Good to the last drop…

If you may recall, I did not quite like the Sibu Foochow-style sio bee that I had here the other day and frankly, I would say that really good ones are few and far between – not that easy  to find these days. Some may be mostly vegetable inside – cabbage or sengkuang/mangkuang…or some would be mostly flour and I think the worst would be those mushy ones. They probably use a whole lot of fatty meat to make them or horror of horrors – I hear that they get the cheap meat from the “unwanted” parts of the animal from the butcher.

Anyway, the people at this place shared a photograph of their sio bee on Facebook and of course, I made a beeline to the place to give them a try. There is a partition now with a sliding door so you have a choice between sitting in air-conditioned comfort inside or dining al fresco in the outer portion of the place. The coffee was really very good!!! I had the kopi-o-peng


…and I certainly was not disappointed. Well, for RM2.50 a glass, it has got to be good, right? LOL!!!

They made the sio bee themselves, they said…

Steamed sio bee 1

…and I would say that I was not disappointed with what I had as well. There was just the right amount of meat inside – I could taste the texture…and there was not too much of it…

Steamed sio bee 2

Our Sibu Foochow-style sio bee is not meant to be all meat – there has to be a perfect balance between that and the other ingredients that go into the making of the dumpling and I would say they have managed to achieve that pretty well.

They are selling them in a set of 6 at RM5.00 so that would work out to less than 85 sen each. Considering that the 70 sen ones that I had were so disappointing, I would say these aren’t expensive at all and are value for money. They also have what they call the deep fried sio bee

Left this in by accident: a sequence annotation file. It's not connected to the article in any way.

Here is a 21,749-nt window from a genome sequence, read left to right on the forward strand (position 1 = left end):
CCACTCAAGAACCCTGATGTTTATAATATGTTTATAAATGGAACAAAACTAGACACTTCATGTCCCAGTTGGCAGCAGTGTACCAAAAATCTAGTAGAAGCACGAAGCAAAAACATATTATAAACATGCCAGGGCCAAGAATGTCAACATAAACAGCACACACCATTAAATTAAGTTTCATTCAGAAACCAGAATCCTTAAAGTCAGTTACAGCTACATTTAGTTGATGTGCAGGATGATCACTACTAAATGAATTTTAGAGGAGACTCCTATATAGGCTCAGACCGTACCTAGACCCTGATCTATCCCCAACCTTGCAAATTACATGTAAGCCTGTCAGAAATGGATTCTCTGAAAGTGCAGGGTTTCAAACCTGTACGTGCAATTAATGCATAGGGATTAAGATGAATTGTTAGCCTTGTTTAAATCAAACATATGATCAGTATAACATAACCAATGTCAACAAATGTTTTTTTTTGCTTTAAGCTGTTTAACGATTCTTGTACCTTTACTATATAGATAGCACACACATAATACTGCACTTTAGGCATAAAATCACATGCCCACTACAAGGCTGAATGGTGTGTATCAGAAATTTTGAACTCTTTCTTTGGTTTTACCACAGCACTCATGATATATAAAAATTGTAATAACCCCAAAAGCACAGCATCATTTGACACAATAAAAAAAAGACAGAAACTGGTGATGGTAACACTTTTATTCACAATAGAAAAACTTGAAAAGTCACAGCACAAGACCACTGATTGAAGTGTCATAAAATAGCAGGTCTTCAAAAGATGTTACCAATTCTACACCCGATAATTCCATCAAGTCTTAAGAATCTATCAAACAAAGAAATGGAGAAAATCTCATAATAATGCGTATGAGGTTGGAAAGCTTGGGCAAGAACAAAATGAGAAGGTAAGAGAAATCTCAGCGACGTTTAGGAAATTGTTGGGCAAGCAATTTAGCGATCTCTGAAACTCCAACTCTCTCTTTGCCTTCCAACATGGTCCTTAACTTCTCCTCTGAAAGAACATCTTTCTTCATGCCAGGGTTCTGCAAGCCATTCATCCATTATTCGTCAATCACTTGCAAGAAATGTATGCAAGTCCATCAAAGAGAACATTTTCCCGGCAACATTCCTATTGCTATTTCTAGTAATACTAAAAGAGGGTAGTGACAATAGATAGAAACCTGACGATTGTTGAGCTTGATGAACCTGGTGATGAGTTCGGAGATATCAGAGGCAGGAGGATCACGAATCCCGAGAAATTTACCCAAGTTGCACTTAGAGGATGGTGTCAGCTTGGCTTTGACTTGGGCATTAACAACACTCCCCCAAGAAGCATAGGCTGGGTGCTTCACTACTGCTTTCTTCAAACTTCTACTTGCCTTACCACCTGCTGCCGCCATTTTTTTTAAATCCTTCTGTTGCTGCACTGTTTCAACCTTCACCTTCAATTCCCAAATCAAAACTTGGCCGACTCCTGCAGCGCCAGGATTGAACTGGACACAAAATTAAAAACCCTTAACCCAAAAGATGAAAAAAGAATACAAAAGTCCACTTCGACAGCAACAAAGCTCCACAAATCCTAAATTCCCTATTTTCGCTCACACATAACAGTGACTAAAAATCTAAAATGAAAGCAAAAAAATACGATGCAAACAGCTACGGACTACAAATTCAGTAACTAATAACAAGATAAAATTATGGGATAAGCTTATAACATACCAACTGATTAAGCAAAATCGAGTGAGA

Deep-fried sio bee

…but I think it looked like they were lightly pan-fried like what they do with gyozas. Personally, I prefer the traditional steamed ones but my daughter loves these – well, she loves gyozas too or anything fried, for that matter.

Melissa also had their century egg porridge (RM5.80)…

Century egg porridge

…which was actually meat porridge with the condiments on top. She liked it very much and needless to say, it would be a whole lot better than what I had here – theirs is plain porridge so after you have eaten everything on top, you will be stuck with a huge bowl of bland, tasteless gruel. That one time I had that there, I did not even finish half the bowl.

Well, that morning when we dropped by here, I decided to order their Foochow mee sua (RM8.80) for myself…

Mee sua 1

It is RM9.80 at that other place and between the two, I would say that not only is this one RM1.00 cheaper but it tastes a whole lot nicer. Other than that, they give you some extra traditional Foochow red wine to add to the soup yourself if you so desire.

I did think it was a tad too oily though…

Mee sua 2

…but with the chicken from the market these days, even if you get rid of all the skin and the visible fat (and end up with something looking quite unappealing), you will still find what you cook to be a bit too oily for your liking. At home, I would use my fat separator to get rid of the excess oil.

Still, that did not stop me from enjoying it…

Good to the last drop

…and I would say that it was really good to the last drop! Seeing is believing, eh? LOL!!!